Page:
Practicing in the Alternative:
Responding to increasingly cost-conscious clients, more firms are beginning to embrace ADR

by Steve Albert

Reptrinted from The Recorder, Thursday, February 25, 1993, No. 37

Graham & James partner George Coombe Jr. heard about a case two months ago in which his firm’s clients was suing an engine manufacturer over warranty problems. The client had already racked up nearly $250,000 in attorneys fees, and Coombe could see that by the time the case got to trial both sides would have spent more on lawyers than the dispute was worth.

Knowing the engine manufacturer, its law firm and Graham & James were all signatories to a national corporate and law firm pledge to use alternative dispute resolution, Coombe called the manufacturer’s general counsel and suggested mediation. Soon after, the dispute was settled in half a day.

“Sometimes you can lose sight of the forest for the trees,” Coombe says. “In the preparation of an active lawsuit, somebody always has the opportunity to say let’s find a way to settle.”

A year or two ago, Coombe’s story would more likely have been a hypothetical at an ADR seminar than a partner’s recollection of how a case settled quickly. Now firms – which aren’t without reason to fear ADR – are increasingly using the process and are beginning to market it inside the firm and to their clients.

“Clients realize cases settle,” says Landels, Ripley & Diamond litigation partner Yaroslav Sochynsky. “As they understand the litigation process and look more closely at the costs and consider alternatives, we want to be identified as having an ADR expertise.”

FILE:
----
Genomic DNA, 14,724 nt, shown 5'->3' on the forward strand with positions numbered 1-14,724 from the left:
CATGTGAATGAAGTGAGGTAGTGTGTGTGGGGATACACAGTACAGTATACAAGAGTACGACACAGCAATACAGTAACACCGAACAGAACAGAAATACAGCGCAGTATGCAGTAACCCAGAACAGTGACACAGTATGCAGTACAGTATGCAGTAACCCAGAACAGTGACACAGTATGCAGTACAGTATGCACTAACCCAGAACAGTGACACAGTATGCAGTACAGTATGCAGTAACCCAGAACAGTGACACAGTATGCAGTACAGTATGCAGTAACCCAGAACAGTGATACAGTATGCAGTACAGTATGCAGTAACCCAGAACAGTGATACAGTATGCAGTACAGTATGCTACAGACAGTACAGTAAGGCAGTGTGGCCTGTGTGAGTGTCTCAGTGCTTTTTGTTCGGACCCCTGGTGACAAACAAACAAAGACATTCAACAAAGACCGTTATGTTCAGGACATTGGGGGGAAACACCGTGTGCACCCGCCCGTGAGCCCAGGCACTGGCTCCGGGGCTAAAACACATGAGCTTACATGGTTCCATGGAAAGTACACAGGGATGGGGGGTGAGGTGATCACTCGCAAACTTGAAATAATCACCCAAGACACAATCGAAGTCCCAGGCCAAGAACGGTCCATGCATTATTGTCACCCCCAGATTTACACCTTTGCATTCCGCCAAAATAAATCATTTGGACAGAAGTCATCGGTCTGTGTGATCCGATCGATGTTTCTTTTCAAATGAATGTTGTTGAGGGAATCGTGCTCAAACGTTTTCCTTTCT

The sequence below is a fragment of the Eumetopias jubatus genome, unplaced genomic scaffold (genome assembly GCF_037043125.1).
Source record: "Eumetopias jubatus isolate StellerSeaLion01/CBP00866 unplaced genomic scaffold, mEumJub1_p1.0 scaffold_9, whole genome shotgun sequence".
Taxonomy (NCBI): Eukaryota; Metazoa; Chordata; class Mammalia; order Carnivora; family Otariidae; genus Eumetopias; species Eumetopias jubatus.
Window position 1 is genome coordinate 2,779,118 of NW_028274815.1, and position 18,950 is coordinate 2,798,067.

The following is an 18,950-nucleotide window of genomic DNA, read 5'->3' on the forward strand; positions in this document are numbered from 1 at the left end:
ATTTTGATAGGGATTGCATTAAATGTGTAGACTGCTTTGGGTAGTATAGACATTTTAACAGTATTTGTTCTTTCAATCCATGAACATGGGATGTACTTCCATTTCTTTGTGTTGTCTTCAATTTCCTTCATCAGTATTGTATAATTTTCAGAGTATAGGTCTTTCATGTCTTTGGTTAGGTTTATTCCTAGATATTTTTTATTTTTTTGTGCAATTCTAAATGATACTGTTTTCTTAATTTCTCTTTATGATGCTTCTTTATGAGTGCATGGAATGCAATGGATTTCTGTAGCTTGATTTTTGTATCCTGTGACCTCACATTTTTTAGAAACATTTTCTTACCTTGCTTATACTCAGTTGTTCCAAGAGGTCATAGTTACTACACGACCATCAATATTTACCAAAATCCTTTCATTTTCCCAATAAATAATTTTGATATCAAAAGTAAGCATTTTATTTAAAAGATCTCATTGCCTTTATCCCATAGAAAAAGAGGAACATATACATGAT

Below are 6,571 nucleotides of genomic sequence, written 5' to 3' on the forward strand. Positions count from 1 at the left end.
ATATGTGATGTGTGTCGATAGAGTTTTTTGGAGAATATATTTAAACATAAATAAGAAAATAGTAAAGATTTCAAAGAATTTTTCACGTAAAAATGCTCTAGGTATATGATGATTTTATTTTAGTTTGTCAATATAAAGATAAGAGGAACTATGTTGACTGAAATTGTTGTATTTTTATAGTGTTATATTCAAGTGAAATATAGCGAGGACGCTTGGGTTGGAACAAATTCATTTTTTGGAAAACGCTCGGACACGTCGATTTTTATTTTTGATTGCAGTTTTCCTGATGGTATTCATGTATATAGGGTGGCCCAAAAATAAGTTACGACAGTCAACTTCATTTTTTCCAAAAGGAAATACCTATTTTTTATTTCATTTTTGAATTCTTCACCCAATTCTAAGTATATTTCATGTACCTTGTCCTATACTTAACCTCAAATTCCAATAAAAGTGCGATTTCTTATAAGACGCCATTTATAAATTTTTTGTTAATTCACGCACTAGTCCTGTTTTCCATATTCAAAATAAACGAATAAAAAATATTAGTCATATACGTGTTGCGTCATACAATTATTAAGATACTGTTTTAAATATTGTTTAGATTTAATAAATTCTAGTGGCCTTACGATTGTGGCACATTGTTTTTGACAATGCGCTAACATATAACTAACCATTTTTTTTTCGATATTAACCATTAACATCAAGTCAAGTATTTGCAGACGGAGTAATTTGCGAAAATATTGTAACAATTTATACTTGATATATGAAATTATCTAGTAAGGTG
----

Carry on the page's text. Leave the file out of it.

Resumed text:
Landels is one of several prominent Bay Area Firms that has put together a formal ADR practice group to head up lawyer education, perform triage on incoming or ongoing cases, and design ADR options for particular disputes. At Farela, Braun & Martel about 10 attorneys from litigation, commercial and construction practice groups have banded together in an ADR section. And partners at Oakland’s Crosby, Heafey, Roach & May partners may formalize a group there.

“It’s the wave of the future,” says Crosby partner William Quinby, a member of the firm’s executive and compensation committees. “There is a heightened interest in ADR. Clients are demanding it. If you don’t have someone or a group sophisticated in ADR, you won’t be a player.”